Reading between the lines

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Steven Gerrard’s admission that this season has disappointed him should be a wake-up call to the club. He’s venting his frustration and anger that yet another year has slipped by without Liverpool so much as mounting a title challenge beyond the autumn. It should be how the vast majority of Liverpool fans feel, and I get the impression that a growing number are beginning to see that the problem is, as Gerrard hints, the manager. But not all of them and not those fans who chant Rafael Benitez’s name at the match every week. It’s the match-goers who seem to be keeping him in a job he no longer deserves to have.

Gerrard is 28 in May and at something like the peak of his career. He probably has three years tops to be Liverpool’s driving force and the continued source of inspiration when push comes to shove. Now without deifying him or minimising Fernando Torres’ impact, Gerrard is the mainstay of this Liverpool team, our jewel in the crown. When he speaks, just as when he plays, he demands attention. If he is expressing his unhappiness, he should be expressing the unhappiness of the fans. If he is not wholeheartedly supporting the manager, this is how the fans should feel. He is a Red through and through and he works day in and day out with the players we have all been critical of this season. As club captain, he is better placed than anyone to know whether the players at Anfield are capable of taking the challenge to Arsenal, Manchester United and Chelsea, and he suggests they are.

‘œWe believed we had the players to challenge for the title, and we wanted that one more than any other trophy available to us,’ he said. ‘œI still believe we have the squad to be a hell of a lot more competitive than we are right now.’

Rafa BenitezIf it’s not the players’ fault, then logically it can only be the manager’s. Gerrard mentions somewhere mid-sentence that Liverpool have ‘œthe manager…to compete for the Premier League‘, but he also reckons we have the stadium and the players to compete as well, which are no more than half-truths. Besides, no player in Gerrard’s position is going to come out and lambast the manager, much as they might want to. There is a bit of previous between Gerrard and Benitez, if you want to look for it. Gerrard’s autobiography suggested that his relationship with Benitez is no more than professional, and distinctly less warm than the one he had with Gerard Houllier. Not a problem if the manager is getting results and maintaining title challenges into a new calendar year, at least. But Gerrard has been conspicuously distancing himself from making any favourable comments about Benitez all season. He’s no fool. On the evidence of his latest outburst, he is using the media with all the savvy you would expect from someone who has been at the top of his game for almost a decade. The time is right for the club captain to tell it like it is.

‘œI am not going to pretend that even winning the Champions League – and we are a long way away from it at the moment – will make up for the disappointment of the league campaign,’ he continued. ‘œI’m pretty gutted every time I look at the table and see the gap between us and Arsenal at the top, and even the gap between us and second and third.’

This is what I want to hear from players at Liverpool: no bullshit. There is hurt and ambition in what Gerrard is saying – and that should be how every Liverpool fan feels. It’s not good enough to win the Champions League if we’re so far off the top domestically. This is the spirit of Shankly talking, not the ‘˜fourth-is-fine’ brigade, who appear happy to dine out on the special Anfield atmosphere reserved for European nights and overlook the radical shortcomings the manager displays on weekends. Gerrard is not belittling the Champions League, of course he’s not. He’s just putting things into the right perspective for a club with Liverpool’s domestic pedigree: fourth wasn’t good enough under Roy Evans (who didn’t have the safety net of the Champions League for finishing fourth, or even third) and then Houllier, so it can’t be good enough for Benitez. Being the best in Europe seems to take less than being the best in England – that can be the only conclusion otherwise Liverpool would be at the very least perennial title challengers going into Easter. In the wake of the par-for-the-course 2-0 win over 10-man Internazionale, Benitez expressed his frustration at not being able to grasp the English game.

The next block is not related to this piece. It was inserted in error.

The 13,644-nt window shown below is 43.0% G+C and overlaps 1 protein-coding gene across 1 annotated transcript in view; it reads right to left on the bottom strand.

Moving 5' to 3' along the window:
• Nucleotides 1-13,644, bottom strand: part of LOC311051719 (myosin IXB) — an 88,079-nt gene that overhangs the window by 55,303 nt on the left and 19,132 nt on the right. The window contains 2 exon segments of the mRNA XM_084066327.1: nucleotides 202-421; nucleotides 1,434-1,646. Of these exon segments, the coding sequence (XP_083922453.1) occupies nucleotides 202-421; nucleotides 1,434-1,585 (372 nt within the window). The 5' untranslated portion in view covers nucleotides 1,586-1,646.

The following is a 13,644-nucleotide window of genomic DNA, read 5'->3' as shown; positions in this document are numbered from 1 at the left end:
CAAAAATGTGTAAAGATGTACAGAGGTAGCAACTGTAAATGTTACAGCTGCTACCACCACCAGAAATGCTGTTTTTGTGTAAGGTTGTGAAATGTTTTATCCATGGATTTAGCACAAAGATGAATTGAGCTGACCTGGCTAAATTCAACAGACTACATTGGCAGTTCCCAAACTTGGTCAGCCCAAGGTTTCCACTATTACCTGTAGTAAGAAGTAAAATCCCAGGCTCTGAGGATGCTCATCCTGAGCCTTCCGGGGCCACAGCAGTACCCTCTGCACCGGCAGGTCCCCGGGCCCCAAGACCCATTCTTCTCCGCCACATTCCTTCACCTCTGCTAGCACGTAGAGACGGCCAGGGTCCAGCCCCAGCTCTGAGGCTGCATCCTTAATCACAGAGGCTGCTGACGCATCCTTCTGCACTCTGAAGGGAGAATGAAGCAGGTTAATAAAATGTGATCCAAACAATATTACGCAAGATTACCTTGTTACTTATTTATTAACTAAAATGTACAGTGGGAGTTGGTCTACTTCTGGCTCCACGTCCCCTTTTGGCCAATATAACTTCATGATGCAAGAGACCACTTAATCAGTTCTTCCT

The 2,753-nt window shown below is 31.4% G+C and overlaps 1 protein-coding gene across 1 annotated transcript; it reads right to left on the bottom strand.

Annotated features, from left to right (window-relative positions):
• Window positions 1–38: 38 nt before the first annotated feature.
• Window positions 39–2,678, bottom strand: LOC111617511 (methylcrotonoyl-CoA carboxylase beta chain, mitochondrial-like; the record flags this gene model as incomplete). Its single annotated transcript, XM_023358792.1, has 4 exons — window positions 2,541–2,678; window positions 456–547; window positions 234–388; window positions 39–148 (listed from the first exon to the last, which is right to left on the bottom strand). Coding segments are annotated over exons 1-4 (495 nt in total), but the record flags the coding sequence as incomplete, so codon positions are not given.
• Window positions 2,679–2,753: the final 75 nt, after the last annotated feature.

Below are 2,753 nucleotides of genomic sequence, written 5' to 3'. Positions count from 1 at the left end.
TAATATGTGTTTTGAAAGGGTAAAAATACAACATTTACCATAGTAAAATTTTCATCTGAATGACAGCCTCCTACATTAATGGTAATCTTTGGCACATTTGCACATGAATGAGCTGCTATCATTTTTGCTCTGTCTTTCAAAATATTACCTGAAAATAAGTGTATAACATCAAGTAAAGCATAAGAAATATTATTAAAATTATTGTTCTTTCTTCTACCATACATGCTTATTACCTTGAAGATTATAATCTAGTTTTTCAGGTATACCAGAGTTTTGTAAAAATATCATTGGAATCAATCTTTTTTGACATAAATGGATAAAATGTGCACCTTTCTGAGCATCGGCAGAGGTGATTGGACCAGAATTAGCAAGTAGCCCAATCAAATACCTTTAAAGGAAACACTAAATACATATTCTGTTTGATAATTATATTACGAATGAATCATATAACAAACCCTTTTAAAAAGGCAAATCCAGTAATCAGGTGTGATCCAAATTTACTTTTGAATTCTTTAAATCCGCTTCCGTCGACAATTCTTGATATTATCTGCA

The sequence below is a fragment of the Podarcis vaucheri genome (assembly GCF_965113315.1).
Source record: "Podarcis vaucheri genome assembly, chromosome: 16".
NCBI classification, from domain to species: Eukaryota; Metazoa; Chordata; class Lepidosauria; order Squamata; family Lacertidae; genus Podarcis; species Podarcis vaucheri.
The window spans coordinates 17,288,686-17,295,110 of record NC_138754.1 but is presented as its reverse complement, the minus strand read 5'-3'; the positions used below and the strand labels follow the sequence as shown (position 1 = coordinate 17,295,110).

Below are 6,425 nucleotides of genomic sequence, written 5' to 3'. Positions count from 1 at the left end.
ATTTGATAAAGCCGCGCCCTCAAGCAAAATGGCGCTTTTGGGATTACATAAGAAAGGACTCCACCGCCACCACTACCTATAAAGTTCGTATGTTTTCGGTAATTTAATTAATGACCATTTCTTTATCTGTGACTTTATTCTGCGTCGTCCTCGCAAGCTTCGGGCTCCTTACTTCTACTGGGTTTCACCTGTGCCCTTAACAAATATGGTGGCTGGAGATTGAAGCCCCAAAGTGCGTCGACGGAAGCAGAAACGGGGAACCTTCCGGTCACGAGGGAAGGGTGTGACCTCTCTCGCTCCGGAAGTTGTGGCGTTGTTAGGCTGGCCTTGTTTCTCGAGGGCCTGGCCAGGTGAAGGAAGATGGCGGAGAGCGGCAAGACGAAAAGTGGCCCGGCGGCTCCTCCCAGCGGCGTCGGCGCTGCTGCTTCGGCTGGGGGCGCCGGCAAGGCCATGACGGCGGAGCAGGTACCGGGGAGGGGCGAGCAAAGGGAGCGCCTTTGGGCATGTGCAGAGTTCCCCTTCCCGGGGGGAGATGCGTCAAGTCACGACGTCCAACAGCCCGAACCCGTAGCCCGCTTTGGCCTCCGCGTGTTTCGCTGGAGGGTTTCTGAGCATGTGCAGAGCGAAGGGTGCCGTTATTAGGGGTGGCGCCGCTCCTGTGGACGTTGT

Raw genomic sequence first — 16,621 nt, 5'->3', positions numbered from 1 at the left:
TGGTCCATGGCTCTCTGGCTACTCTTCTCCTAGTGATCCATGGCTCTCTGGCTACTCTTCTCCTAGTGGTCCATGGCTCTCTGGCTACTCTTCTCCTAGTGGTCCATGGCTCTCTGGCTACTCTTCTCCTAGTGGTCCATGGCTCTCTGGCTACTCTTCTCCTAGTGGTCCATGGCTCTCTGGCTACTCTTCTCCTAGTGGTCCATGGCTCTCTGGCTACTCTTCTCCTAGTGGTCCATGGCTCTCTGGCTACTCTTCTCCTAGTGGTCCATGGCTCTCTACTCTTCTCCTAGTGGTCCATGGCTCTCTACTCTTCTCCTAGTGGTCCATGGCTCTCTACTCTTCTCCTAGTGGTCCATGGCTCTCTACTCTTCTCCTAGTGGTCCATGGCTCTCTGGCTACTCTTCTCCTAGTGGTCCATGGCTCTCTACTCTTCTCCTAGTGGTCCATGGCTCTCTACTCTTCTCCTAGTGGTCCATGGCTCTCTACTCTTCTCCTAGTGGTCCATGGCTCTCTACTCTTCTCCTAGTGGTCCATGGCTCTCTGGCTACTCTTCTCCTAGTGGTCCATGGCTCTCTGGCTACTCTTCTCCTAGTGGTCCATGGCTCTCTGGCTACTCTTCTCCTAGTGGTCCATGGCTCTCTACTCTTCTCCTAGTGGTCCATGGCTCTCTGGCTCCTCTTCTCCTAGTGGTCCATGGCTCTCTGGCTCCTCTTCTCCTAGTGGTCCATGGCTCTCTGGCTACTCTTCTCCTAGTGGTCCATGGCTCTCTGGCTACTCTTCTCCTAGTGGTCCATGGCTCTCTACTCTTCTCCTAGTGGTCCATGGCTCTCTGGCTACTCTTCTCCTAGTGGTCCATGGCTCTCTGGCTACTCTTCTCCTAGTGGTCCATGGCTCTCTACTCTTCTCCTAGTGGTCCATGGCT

Benitez said: ‘œIn Europe you can approach a game tactically in a different way. In England it is a different style of football and more difficult for the manager to influence what goes on. It is not as simple to influence the game with tactics in England the way it is elsewhere in Europe.’

InterIf ever there was an admission that the manager does not know how to win the Premier League, this is it. For Benitez, it all boils down to tactics and nullifying the opposition, be they Sunderland at home (Jamie Carragher at right-back?) or Chelsea away (Dirk Kuyt at right-wing?). Like Gerrard, I don’t want to be hearing the same old story about “next season” 12 months from now. Stalwarts like Gerrard and the 30-year-old Carragher, the fabled Scouse heartbeat of the team, do not have that long left to win the Premier League. There are no more of that kind of quality performers coming through the ranks. Enough of their careers has been wasted languishing miles off the pace and talking about how things have to improve. Next season things have to change. Next season there cannot be the uncertainty that Benitez brings with him to team selection, tactics and therefore results. Next season there must be a man in place who can make a difference from the off, who can make everyone associated with the club believe they can be the best again. Yes way, Jose.